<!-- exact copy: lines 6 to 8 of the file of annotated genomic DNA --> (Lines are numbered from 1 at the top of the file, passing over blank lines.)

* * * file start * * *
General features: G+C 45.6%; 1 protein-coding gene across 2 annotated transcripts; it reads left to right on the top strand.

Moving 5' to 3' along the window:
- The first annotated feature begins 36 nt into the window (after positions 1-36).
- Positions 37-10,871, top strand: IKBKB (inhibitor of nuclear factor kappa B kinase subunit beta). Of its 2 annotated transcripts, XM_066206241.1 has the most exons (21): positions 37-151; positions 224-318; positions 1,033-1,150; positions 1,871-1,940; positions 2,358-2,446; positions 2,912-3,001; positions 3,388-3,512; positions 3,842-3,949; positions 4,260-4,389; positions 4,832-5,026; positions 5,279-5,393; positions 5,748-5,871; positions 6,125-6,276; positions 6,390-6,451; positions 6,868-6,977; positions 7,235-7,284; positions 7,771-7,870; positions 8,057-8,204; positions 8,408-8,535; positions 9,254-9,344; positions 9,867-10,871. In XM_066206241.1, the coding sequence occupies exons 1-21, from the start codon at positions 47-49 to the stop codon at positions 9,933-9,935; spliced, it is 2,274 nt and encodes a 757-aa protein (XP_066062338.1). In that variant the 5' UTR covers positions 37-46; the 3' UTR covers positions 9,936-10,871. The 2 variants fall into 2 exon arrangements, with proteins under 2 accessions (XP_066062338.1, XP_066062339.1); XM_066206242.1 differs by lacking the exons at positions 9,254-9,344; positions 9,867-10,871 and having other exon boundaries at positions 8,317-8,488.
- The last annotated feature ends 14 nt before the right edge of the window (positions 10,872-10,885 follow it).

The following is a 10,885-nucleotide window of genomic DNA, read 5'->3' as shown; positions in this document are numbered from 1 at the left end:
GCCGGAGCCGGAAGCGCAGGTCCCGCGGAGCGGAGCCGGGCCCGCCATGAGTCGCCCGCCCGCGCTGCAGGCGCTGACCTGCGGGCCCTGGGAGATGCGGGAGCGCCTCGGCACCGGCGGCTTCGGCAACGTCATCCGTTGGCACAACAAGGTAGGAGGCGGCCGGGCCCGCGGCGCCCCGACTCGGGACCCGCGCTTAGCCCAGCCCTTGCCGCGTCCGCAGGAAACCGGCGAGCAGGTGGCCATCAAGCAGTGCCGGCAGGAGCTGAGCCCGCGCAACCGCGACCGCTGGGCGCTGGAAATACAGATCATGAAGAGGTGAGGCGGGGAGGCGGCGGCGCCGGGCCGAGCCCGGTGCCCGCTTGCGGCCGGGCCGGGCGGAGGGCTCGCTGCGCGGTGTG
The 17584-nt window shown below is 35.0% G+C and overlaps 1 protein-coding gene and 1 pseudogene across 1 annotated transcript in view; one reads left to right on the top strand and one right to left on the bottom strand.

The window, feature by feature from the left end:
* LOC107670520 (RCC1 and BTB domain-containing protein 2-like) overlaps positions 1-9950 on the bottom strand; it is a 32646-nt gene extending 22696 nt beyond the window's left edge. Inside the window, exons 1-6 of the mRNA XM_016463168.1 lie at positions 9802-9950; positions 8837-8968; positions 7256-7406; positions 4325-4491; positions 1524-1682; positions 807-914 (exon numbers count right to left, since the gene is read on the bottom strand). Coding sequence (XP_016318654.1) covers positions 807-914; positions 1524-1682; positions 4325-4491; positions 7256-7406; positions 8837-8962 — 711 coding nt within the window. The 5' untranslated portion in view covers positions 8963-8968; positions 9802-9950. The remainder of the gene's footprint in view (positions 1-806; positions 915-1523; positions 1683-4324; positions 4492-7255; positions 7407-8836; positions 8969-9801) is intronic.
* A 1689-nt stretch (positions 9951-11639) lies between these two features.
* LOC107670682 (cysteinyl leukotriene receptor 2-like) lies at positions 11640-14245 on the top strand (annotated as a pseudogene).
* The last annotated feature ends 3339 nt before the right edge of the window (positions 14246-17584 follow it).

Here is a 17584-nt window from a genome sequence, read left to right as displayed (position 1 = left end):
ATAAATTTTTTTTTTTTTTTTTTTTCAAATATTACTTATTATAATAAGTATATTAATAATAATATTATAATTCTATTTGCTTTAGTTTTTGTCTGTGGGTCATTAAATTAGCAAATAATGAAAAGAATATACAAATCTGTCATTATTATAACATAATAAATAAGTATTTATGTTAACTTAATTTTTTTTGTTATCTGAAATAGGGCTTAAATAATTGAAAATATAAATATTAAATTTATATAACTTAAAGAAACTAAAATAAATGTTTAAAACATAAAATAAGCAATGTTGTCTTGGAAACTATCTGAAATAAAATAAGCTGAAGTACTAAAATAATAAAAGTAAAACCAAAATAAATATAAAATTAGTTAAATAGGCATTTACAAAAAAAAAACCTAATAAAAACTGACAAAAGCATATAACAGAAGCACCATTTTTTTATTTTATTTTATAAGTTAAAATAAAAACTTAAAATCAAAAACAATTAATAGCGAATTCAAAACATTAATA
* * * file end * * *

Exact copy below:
The following is a 10,885-nucleotide window of genomic DNA, read 5'->3' as shown; positions in this document are numbered from 1 at the left end:
GCCGGAGCCGGAAGCGCAGGTCCCGCGGAGCGGAGCCGGGCCCGCCATGAGTCGCCCGCCCGCGCTGCAGGCGCTGACCTGCGGGCCCTGGGAGATGCGGGAGCGCCTCGGCACCGGCGGCTTCGGCAACGTCATCCGTTGGCACAACAAGGTAGGAGGCGGCCGGGCCCGCGGCGCCCCGACTCGGGACCCGCGCTTAGCCCAGCCCTTGCCGCGTCCGCAGGAAACCGGCGAGCAGGTGGCCATCAAGCAGTGCCGGCAGGAGCTGAGCCCGCGCAACCGCGACCGCTGGGCGCTGGAAATACAGATCATGAAGAGGTGAGGCGGGGAGGCGGCGGCGCCGGGCCGAGCCCGGTGCCCGCTTGCGGCCGGGCCGGGCGGAGGGCTCGCTGCGCGGTGTG
The 17584-nt window shown below is 35.0% G+C and overlaps 1 protein-coding gene and 1 pseudogene across 1 annotated transcript in view; one reads left to right on the top strand and one right to left on the bottom strand.